The idea for Mario to have a "spin" attack came during the early stages of development, when it was decided that jumping on enemies on a spherical map would be difficult for some players. Initially the "spin" was activated via rotation of the Nunchuk's control stick, but after motion sensing was confirmed to be implemented in the Wii Remote, the "spin" was changed to be activated through shaking the controller. Koizumi suggested that Mario's life meter should have a maximum capacity of three instead of eight, but at the same time more 1-Up Mushrooms would be placed in the game and checkpoints would be added, in order to balance the game's difficulty. Satoru Iwata noted "the fact that the intensity factor changes according to whether the life meter is set to 3 or 8 is representative of the things that players do not notice that actually change the gameplay dramatically."
It was first hinted by Takashi Tezuka, Nintendo's analysis and development's general manager, that multiplayer was going to be co-op in an interview with gaming site IGN. Two-player functionality was later confirmed, along with reports of the team experimenting with new ways to use the Wii Remote so that one player can control Mario while the other aids him, backed up by suggestions by Miyamoto that the second player could have the ability to affect Mario's progress. It was later revealed at Nintendo's E3 2007 that the co-op mode was permanently implemented into the game and could be accessed at any time.
In an after-hours press event at E3 2006 in May, Miyamoto stated: "I don't want to promise anything yet. But if it's not a launch title it will definitely be there within the first six months". Nintendo of America's President Reggie Fils-Aime later stated in a November 27, 2006 interview with cable TV network MTV that the game was expected to be released sometime up to Christmas 2007. Near the end of Miyamoto's keynote presentation at the 2007 Game Developers Conference in March, he further confirmed: "You'll be able to play Super Mario Galaxy this year".  At Nintendo's E3 2007 conference, it was confirmed that Super Mario Galaxy would be released in North America on November 12, 2007, and it was revealed during Leipzig Games Convention in August that it would be released in Europe four days later. In North America, certain retailers had given out a free limited edition coin for preordering the game. Some retailers had delayed it until November 13, 2007, such as GameStop in North America, and some retailers had delayed the release until November 14, 2007. Equally, certain UK retailers shipped the game a day earlier than the European release date.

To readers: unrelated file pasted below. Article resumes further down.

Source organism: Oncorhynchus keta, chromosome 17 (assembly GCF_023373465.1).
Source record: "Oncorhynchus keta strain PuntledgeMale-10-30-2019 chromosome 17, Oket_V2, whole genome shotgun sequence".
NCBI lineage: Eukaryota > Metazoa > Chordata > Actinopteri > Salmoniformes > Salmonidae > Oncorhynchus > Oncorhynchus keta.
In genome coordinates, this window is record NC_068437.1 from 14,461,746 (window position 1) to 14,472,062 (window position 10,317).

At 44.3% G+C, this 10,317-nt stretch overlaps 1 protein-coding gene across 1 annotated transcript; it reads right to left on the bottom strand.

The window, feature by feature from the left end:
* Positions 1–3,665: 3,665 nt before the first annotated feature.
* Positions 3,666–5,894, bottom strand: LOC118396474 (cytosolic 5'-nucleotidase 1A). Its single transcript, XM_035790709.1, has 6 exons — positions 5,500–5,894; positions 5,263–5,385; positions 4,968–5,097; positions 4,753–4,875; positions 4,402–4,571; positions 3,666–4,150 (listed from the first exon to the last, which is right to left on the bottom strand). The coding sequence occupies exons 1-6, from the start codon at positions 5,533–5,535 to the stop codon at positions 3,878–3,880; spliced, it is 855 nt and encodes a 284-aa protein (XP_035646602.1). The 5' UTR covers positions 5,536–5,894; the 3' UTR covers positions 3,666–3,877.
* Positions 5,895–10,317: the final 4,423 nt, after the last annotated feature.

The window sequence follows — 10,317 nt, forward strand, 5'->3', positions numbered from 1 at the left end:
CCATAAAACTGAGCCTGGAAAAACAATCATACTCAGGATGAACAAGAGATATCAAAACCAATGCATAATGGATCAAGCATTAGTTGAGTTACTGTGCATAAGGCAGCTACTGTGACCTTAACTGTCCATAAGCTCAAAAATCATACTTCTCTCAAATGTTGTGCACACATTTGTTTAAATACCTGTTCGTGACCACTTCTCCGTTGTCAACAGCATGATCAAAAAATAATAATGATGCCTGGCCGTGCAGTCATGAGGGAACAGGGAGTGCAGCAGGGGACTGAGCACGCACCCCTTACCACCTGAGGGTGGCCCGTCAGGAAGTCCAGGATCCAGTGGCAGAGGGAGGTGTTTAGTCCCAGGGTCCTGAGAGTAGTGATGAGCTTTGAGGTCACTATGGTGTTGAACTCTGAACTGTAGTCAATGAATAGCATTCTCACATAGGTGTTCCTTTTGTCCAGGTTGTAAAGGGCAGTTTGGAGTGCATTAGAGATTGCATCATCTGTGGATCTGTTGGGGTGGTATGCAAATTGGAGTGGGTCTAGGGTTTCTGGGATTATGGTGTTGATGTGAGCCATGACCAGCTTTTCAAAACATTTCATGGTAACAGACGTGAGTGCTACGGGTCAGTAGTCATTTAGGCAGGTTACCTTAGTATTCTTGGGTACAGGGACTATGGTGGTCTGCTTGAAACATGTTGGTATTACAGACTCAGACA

|Super Mario Galaxy: Original Soundtrack|
|Soundtrack album by Mahito Yokota and Koji Kondo|
January 24, 2008(Japan)
|Genre||Video game soundtrack|
|Length||1:07:05 (Original Edition)
2:09:54 (Platinum Edition)
During development, Mahito Yokota, who was in charge of the musical direction, originally wanted Super Mario Galaxy to have a Latin American style of music and even had 28 tracks in that style completed for the game. The reason for this was that Latin American percussion instruments had been used in previous Mario games, such as steelpans, bongo drums, and congas. For Super Mario Galaxy 's theme, Yokota used Latin American instruments and a synthesizer to create science fiction sounds. The composition was approved by Yoshiaki Koizumi, the game's designer, but when he presented it to Koji Kondo, he told him that his composition was no good. According to Yokota, he always had an image that Mario was for children, causing him to create cute music that would appeal to children. Three months later, Yokota presented three different styles of music to Shigeru Miyamoto. One piece had an orchestral sound, one was a mix of orchestral music and pop music, and the last was pop music. Miyamoto chose the orchestral piece, which was written by Kondo. From then on, the game's soundtrack was composed for a 50-player symphony orchestra. Kondo composed four pieces for the game ("Egg Planet", which plays in the Good Egg Galaxy, and the three "Rosalina in the Observatory" pieces, which play in the Comet Observatory at different points within the game), while Yokota composed the rest. The composers asked the orchestra to play at different tempos in order to perfectly synchronize with the rest of Mario's movement. They also stated that even the sound effects fit into the musical score if the player listens carefully.